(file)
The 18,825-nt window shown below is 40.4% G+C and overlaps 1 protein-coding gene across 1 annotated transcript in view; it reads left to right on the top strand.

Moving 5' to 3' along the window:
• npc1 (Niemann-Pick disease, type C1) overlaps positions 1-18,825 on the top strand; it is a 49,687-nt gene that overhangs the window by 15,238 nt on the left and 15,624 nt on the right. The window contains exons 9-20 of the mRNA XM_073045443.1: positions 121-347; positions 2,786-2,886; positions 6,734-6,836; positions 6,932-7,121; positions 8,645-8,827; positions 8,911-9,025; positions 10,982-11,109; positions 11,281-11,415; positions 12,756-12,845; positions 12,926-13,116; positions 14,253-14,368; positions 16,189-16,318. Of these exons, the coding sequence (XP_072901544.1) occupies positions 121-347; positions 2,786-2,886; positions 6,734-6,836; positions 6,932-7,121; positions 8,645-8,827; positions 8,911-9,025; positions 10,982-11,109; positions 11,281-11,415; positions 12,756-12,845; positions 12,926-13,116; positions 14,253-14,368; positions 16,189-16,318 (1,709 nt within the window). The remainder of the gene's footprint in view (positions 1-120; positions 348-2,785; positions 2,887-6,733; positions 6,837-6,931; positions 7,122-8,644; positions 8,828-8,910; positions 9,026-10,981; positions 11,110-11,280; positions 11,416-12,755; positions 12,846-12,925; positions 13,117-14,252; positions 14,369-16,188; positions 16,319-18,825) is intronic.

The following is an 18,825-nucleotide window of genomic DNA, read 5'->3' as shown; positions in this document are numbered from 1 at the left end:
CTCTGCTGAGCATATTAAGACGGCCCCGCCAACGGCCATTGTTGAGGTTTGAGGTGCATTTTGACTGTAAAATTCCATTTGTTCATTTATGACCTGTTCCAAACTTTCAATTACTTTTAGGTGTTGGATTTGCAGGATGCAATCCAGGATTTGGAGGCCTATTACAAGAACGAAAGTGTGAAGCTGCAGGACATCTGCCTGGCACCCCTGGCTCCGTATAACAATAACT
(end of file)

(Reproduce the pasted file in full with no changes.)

The 18,825-nt window shown below is 40.4% G+C and overlaps 1 protein-coding gene across 1 annotated transcript in view; it reads left to right on the top strand.

Moving 5' to 3' along the window:
• npc1 (Niemann-Pick disease, type C1) overlaps positions 1-18,825 on the top strand; it is a 49,687-nt gene that overhangs the window by 15,238 nt on the left and 15,624 nt on the right. The window contains exons 9-20 of the mRNA XM_073045443.1: positions 121-347; positions 2,786-2,886; positions 6,734-6,836; positions 6,932-7,121; positions 8,645-8,827; positions 8,911-9,025; positions 10,982-11,109; positions 11,281-11,415; positions 12,756-12,845; positions 12,926-13,116; positions 14,253-14,368; positions 16,189-16,318. Of these exons, the coding sequence (XP_072901544.1) occupies positions 121-347; positions 2,786-2,886; positions 6,734-6,836; positions 6,932-7,121; positions 8,645-8,827; positions 8,911-9,025; positions 10,982-11,109; positions 11,281-11,415; positions 12,756-12,845; positions 12,926-13,116; positions 14,253-14,368; positions 16,189-16,318 (1,709 nt within the window). The remainder of the gene's footprint in view (positions 1-120; positions 348-2,785; positions 2,887-6,733; positions 6,837-6,931; positions 7,122-8,644; positions 8,828-8,910; positions 9,026-10,981; positions 11,110-11,280; positions 11,416-12,755; positions 12,846-12,925; positions 13,117-14,252; positions 14,369-16,188; positions 16,319-18,825) is intronic.

The following is an 18,825-nucleotide window of genomic DNA, read 5'->3' as shown; positions in this document are numbered from 1 at the left end:
CTCTGCTGAGCATATTAAGACGGCCCCGCCAACGGCCATTGTTGAGGTTTGAGGTGCATTTTGACTGTAAAATTCCATTTGTTCATTTATGACCTGTTCCAAACTTTCAATTACTTTTAGGTGTTGGATTTGCAGGATGCAATCCAGGATTTGGAGGCCTATTACAAGAACGAAAGTGTGAAGCTGCAGGACATCTGCCTGGCACCCCTGGCTCCGTATAACAATAACT